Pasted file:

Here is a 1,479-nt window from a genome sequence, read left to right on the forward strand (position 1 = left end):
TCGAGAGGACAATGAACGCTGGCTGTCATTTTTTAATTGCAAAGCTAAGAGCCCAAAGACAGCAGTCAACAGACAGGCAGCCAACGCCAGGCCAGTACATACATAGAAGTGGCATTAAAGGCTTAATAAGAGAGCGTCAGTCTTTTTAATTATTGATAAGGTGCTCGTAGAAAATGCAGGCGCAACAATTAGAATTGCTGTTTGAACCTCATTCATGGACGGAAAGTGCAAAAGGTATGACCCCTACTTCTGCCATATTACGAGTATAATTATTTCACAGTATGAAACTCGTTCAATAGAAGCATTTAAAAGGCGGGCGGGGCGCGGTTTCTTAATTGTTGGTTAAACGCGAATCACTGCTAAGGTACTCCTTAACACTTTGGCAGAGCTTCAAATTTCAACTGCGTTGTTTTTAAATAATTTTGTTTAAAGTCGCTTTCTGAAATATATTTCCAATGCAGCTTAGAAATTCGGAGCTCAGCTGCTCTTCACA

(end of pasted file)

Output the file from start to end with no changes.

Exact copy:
Here is a 1,479-nt window from a genome sequence, read left to right on the forward strand (position 1 = left end):
TCGAGAGGACAATGAACGCTGGCTGTCATTTTTTAATTGCAAAGCTAAGAGCCCAAAGACAGCAGTCAACAGACAGGCAGCCAACGCCAGGCCAGTACATACATAGAAGTGGCATTAAAGGCTTAATAAGAGAGCGTCAGTCTTTTTAATTATTGATAAGGTGCTCGTAGAAAATGCAGGCGCAACAATTAGAATTGCTGTTTGAACCTCATTCATGGACGGAAAGTGCAAAAGGTATGACCCCTACTTCTGCCATATTACGAGTATAATTATTTCACAGTATGAAACTCGTTCAATAGAAGCATTTAAAAGGCGGGCGGGGCGCGGTTTCTTAATTGTTGGTTAAACGCGAATCACTGCTAAGGTACTCCTTAACACTTTGGCAGAGCTTCAAATTTCAACTGCGTTGTTTTTAAATAATTTTGTTTAAAGTCGCTTTCTGAAATATATTTCCAATGCAGCTTAGAAATTCGGAGCTCAGCTGCTCTTCACA